– The prior conduct of the child;

– The physical and mental capacity of the child, including any psychological or other medical disorders of the child;

– Whether the child used an electronic device supplied by the parent, for the activity;

– Any conditions imposed by the parent on the use by the child of an electronic device;

– Whether the child was under the direct supervision of the parent at the time when he or she engaged in the activity; and

– Whether the parent acted unreasonably in failing to make reasonable arrangements for the supervision of the defendant.

My time in Junior High was hellish enough without the internet and camera phones, so I shudder to think what it must be like today for those who don’t fit in.

But I also have little faith in the government’s ability to fundamentally understand, much less police, what happens online.  And legislation hastily drafted in response to a moral outrage inevitably has serious problems.

Freedom of expression is not absolute.  That’s why we have the tort of defamation, and laws against criminal harassment and “hate speech.”  But not everything that might disturb you, or hurt your self-esteem, should be considered “bullying.”  (I’m often accused of taking my political views way too seriously, and there’s no shortage of commentators who can get my back up almost every day.  But does that harm my “emotional well-being,” or do I just need to lighten up?)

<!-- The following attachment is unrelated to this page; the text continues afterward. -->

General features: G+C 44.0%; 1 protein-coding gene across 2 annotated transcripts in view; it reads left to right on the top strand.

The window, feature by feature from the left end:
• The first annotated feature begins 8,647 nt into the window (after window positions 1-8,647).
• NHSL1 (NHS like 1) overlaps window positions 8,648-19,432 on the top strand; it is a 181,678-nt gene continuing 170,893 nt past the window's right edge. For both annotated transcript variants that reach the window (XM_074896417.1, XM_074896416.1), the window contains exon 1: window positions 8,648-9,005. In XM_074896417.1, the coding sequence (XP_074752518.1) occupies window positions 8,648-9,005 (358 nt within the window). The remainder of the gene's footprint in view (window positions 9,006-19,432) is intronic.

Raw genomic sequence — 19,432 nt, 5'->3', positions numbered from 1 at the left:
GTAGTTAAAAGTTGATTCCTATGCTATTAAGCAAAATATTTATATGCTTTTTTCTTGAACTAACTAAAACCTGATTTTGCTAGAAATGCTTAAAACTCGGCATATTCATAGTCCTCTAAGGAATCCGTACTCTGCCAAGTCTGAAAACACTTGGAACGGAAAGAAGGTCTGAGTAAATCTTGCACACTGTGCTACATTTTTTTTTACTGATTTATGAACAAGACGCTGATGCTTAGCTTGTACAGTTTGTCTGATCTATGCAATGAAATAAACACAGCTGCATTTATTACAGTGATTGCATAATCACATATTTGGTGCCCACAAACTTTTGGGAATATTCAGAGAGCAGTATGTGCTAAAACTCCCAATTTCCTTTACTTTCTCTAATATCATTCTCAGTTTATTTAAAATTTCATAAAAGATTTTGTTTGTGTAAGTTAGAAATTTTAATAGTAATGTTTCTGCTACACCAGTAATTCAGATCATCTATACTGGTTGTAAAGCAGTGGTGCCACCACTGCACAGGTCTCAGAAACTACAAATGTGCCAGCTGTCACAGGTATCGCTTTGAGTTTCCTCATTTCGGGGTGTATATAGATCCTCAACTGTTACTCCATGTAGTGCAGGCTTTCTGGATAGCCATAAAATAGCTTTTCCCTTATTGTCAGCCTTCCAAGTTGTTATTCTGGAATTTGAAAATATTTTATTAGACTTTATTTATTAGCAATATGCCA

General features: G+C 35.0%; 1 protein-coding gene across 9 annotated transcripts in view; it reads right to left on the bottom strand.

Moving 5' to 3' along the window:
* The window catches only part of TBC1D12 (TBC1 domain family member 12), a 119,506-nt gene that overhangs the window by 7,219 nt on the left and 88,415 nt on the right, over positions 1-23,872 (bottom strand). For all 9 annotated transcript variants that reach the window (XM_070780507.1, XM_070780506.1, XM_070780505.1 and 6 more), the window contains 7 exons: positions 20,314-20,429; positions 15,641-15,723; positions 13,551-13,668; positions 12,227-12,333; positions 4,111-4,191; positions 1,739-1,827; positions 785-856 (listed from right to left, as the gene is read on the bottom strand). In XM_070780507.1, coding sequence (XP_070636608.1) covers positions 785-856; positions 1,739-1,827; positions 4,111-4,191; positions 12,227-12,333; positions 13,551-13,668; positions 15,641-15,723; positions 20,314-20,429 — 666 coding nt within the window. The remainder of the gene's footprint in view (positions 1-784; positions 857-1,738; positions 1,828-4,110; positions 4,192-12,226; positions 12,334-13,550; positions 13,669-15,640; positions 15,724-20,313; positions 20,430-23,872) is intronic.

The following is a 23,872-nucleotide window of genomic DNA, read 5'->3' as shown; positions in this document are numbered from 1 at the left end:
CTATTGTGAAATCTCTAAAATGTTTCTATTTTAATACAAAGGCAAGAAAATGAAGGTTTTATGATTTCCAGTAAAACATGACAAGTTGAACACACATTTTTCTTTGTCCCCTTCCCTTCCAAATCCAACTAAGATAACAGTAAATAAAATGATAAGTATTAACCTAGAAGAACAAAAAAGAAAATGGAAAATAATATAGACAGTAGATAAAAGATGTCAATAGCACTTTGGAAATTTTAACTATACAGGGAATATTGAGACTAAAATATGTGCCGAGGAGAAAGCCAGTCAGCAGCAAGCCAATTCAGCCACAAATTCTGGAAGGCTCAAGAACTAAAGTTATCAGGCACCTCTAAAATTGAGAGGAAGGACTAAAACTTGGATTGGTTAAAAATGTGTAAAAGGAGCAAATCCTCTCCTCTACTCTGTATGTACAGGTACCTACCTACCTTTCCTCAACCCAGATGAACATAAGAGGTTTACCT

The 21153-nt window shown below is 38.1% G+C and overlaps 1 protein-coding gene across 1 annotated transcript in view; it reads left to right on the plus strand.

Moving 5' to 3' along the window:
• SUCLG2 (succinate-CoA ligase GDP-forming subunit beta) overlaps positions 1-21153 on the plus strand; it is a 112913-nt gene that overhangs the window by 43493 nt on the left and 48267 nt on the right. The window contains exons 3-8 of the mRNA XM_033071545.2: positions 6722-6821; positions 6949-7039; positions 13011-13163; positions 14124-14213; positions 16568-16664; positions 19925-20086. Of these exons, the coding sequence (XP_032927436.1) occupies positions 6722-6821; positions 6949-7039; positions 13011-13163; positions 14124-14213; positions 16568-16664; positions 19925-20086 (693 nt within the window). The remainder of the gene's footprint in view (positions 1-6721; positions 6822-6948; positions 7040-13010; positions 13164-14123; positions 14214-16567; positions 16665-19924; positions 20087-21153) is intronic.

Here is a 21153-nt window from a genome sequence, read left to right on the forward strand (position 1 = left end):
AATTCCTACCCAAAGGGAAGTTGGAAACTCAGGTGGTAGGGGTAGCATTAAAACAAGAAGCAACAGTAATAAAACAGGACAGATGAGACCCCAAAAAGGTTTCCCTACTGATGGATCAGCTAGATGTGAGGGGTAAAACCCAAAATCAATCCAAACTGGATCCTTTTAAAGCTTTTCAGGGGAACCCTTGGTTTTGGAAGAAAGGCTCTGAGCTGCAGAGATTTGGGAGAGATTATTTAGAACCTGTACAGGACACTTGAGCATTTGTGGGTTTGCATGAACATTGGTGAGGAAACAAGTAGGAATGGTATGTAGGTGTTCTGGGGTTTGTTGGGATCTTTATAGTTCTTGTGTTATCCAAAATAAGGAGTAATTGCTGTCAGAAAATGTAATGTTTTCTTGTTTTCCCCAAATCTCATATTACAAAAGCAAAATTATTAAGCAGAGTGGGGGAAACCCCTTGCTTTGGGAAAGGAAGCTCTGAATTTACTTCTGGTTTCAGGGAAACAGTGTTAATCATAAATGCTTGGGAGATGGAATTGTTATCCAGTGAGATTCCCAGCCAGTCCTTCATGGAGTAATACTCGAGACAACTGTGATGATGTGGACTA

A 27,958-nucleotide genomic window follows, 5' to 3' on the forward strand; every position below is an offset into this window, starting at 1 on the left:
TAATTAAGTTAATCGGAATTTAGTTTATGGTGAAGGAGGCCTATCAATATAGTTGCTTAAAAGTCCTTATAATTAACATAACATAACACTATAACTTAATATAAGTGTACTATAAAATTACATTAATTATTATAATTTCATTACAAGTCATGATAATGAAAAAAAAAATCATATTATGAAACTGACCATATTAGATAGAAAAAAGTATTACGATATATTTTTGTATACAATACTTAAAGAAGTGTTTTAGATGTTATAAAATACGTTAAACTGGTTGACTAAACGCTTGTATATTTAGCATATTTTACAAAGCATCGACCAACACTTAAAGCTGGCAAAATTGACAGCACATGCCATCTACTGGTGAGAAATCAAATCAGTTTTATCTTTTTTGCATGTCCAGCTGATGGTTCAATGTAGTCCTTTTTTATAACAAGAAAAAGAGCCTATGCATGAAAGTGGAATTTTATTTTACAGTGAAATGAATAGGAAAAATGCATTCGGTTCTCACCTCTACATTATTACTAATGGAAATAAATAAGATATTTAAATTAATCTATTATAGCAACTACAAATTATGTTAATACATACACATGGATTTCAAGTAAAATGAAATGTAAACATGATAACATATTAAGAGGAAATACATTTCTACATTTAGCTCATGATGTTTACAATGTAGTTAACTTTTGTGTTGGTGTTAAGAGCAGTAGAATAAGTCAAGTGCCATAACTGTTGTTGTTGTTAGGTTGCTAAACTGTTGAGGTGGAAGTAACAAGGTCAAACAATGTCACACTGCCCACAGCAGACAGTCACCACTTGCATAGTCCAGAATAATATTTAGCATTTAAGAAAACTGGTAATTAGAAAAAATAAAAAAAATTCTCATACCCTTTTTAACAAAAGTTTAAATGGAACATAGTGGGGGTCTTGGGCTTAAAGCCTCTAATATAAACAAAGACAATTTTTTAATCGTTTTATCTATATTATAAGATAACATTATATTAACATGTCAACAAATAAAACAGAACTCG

And in an age where, in most households, both parents are working, there is only so far a parent can go in supervising their children’s internet usage.  It’s easy to delete your browser history (or turn on “private browsing”), so even the most diligent parent will not know everything that their son or daughter is posting.  And even if they don’t have home internet access at all, the youngster can just go to any public library.

I don’t want children being bullied online (or offline, for that matter), but there are other societal values – especially freedom of expression, and people not being held legally responsible for things they didn’t know about – which should be kept in mind. If the Cyber Safety Act survives Charter scrutiny at all, here’s hoping the courts keep these principles in mind.

Update: Jesse Brown, technology columnist for Maclean’s, savages the new legislation: